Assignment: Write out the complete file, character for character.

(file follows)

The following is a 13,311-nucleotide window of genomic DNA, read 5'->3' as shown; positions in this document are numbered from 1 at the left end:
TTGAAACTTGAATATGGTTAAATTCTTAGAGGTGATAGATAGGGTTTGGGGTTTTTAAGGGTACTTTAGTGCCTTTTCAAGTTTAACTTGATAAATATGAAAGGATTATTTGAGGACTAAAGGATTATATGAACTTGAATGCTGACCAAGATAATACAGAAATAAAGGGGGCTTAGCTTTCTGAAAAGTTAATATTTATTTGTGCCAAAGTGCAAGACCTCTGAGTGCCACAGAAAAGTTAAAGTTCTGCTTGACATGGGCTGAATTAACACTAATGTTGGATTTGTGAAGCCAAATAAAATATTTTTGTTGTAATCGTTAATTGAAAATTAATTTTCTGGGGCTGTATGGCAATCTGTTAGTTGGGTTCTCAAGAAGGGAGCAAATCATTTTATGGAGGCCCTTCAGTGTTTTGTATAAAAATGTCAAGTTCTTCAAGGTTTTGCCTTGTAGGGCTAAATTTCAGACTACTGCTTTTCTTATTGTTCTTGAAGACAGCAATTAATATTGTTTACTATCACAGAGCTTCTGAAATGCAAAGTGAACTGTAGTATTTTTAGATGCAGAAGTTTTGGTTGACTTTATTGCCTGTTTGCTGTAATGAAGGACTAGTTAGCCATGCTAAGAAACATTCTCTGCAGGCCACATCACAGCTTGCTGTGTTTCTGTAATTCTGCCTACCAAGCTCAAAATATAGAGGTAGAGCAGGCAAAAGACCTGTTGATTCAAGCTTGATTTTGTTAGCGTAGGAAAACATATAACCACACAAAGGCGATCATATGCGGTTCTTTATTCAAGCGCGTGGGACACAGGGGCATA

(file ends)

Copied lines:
The following is a 13,311-nucleotide window of genomic DNA, read 5'->3' as shown; positions in this document are numbered from 1 at the left end:
TTGAAACTTGAATATGGTTAAATTCTTAGAGGTGATAGATAGGGTTTGGGGTTTTTAAGGGTACTTTAGTGCCTTTTCAAGTTTAACTTGATAAATATGAAAGGATTATTTGAGGACTAAAGGATTATATGAACTTGAATGCTGACCAAGATAATACAGAAATAAAGGGGGCTTAGCTTTCTGAAAAGTTAATATTTATTTGTGCCAAAGTGCAAGACCTCTGAGTGCCACAGAAAAGTTAAAGTTCTGCTTGACATGGGCTGAATTAACACTAATGTTGGATTTGTGAAGCCAAATAAAATATTTTTGTTGTAATCGTTAATTGAAAATTAATTTTCTGGGGCTGTATGGCAATCTGTTAGTTGGGTTCTCAAGAAGGGAGCAAATCATTTTATGGAGGCCCTTCAGTGTTTTGTATAAAAATGTCAAGTTCTTCAAGGTTTTGCCTTGTAGGGCTAAATTTCAGACTACTGCTTTTCTTATTGTTCTTGAAGACAGCAATTAATATTGTTTACTATCACAGAGCTTCTGAAATGCAAAGTGAACTGTAGTATTTTTAGATGCAGAAGTTTTGGTTGACTTTATTGCCTGTTTGCTGTAATGAAGGACTAGTTAGCCATGCTAAGAAACATTCTCTGCAGGCCACATCACAGCTTGCTGTGTTTCTGTAATTCTGCCTACCAAGCTCAAAATATAGAGGTAGAGCAGGCAAAAGACCTGTTGATTCAAGCTTGATTTTGTTAGCGTAGGAAAACATATAACCACACAAAGGCGATCATATGCGGTTCTTTATTCAAGCGCGTGGGACACAGGGGCATA